October 18, 2005
This is in response to your letter of August 1. We regret the delay in responding. You explain that you and your wife have been residents in your apartment for 25 years, and your son has resided therein with you for the last five years. Your renewal lease was due to commence September 1.
You inquire whether you could have legally added your son's name to said renewal lease. Pursuant to Section 2522.5(g) (1) of the Rent Stabilization Code (RSC), an owner is required to provide a renewal lease that is on the same terms and conditions as the expiring lease. However, "the tenant shall have the right to have his or her spouse, whether husband or wife, added to the lease or any renewal thereof as an additional tenant when said spouse resides in the housing accommodation as his or her primary residence."
Complying with the above requirement does not entitle an owner to a vacancy increase. However, the RSC does not contain any similar requirement to add the name of a non-spouse to the lease. An owner who agrees to do so is entitled to charge the vacancy increase, possibly as high as 20 percent, as a new tenancy is created, permitting the owner to offer a vacancy lease naming the original tenants and the added non-spouse as tenants. In addition, a vacancy allowance, if authorized at that time by the New York City Rent Guidelines Board, may also be added. (The current Rent Guidelines Board Order does not provide for a vacancy allowance).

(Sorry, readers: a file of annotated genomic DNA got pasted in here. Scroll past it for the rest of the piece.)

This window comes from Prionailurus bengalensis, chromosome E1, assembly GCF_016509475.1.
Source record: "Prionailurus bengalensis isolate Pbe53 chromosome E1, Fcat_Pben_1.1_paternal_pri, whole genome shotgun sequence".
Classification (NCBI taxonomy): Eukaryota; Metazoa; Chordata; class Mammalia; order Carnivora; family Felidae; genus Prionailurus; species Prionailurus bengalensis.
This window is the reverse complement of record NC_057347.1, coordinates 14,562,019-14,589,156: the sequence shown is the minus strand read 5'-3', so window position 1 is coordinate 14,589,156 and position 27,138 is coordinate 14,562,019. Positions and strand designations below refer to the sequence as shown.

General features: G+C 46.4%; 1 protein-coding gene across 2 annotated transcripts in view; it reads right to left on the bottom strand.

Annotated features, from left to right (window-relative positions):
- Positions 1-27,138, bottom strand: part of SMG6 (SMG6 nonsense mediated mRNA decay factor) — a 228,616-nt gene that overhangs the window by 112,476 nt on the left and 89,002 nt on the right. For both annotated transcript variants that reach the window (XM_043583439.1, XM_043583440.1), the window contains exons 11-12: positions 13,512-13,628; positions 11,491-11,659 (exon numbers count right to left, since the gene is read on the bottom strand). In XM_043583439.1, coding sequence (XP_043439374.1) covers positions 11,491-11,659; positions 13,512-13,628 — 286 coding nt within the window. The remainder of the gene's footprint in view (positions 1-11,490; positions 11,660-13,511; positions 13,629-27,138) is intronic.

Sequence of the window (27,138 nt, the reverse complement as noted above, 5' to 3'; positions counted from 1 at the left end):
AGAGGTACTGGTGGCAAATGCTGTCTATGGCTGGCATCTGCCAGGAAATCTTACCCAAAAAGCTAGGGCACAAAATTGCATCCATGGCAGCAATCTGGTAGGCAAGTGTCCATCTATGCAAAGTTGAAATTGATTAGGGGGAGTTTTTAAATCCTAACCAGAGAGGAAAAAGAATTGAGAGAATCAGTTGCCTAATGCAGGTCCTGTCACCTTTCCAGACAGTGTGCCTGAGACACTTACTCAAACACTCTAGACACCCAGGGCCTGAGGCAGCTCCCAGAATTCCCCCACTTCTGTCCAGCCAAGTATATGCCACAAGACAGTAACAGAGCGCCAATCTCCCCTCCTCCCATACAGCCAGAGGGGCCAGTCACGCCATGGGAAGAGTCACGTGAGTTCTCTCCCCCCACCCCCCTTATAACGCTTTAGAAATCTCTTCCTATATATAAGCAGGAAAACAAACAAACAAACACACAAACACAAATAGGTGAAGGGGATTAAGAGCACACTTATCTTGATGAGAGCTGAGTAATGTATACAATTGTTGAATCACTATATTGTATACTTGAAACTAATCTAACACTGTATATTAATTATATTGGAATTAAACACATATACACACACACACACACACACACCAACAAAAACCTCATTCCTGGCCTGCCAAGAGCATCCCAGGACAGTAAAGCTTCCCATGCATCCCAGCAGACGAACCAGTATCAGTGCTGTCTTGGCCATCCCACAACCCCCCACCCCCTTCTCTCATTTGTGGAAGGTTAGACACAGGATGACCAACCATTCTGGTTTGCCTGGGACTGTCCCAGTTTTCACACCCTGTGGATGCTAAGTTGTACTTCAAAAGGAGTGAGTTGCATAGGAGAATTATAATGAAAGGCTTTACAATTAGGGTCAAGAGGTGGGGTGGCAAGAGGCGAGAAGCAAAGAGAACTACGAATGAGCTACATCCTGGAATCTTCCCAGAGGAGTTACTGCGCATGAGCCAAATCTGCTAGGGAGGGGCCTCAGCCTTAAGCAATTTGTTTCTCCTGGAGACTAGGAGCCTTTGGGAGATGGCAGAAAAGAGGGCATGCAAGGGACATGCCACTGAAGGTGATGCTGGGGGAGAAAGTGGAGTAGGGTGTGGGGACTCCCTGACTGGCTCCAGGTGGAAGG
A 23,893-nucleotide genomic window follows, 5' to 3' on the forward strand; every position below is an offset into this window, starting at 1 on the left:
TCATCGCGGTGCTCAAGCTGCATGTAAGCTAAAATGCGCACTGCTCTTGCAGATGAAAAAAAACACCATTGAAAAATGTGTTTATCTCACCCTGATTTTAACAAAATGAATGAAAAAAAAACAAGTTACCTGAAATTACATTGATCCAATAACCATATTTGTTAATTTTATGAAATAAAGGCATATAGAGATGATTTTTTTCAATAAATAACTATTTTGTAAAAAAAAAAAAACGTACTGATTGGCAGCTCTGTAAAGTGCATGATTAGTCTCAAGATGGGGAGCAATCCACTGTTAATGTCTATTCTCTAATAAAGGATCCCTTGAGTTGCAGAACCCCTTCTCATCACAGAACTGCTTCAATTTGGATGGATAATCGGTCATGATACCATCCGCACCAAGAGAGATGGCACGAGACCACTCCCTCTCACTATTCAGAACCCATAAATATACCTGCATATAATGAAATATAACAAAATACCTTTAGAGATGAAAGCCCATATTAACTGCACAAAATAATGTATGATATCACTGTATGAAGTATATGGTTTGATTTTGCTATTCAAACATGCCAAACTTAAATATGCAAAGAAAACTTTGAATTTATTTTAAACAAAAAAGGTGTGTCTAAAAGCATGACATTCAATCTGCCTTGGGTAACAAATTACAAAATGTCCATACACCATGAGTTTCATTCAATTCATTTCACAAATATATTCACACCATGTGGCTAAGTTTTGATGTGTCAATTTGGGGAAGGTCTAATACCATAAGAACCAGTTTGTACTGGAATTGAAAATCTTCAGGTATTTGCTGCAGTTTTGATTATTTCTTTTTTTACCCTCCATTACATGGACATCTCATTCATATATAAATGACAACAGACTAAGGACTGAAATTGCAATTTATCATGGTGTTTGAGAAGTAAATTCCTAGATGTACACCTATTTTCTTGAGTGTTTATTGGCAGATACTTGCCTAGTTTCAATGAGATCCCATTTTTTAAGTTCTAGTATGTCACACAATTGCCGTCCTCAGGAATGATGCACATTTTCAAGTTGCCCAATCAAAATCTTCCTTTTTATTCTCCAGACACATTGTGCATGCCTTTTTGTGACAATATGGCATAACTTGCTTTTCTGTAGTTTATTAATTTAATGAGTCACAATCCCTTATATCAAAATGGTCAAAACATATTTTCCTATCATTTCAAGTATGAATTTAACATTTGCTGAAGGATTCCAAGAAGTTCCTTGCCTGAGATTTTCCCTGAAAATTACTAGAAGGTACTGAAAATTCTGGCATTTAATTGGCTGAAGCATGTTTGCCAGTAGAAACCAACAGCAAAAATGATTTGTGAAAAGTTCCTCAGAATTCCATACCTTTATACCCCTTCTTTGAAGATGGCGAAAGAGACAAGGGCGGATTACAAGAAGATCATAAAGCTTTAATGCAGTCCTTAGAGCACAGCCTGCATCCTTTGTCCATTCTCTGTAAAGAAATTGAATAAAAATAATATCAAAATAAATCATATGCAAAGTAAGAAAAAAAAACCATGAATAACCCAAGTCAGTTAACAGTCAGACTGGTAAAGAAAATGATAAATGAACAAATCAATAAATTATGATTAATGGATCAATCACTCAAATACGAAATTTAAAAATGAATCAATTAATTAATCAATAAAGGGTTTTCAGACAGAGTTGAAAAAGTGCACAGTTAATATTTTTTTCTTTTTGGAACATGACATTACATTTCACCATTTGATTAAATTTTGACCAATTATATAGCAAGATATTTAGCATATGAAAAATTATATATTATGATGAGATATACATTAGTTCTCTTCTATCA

Please also note that even if your son is not added as a named tenant to the lease, he could ultimately be entitled to "succession" rights should you and your wife permanently vacate the apartment. In such case, he may be entitled to a renewal lease, without a vacancy increase. Enclosed, please find DHCR Fact Sheet #30, Succession Rights.
We trust that we have fully responded to your inquiry.
Please be advised that this opinion letter is not a substitute for a formal agency order issued upon prior notice to all parties and with all parties having been afforded an opportunity to be heard.
Very truly yours,
Michael B. Rosenblatt
By: John D. Lance
cc: Deputy Commissioner Roldan
Last updated on 04/08/08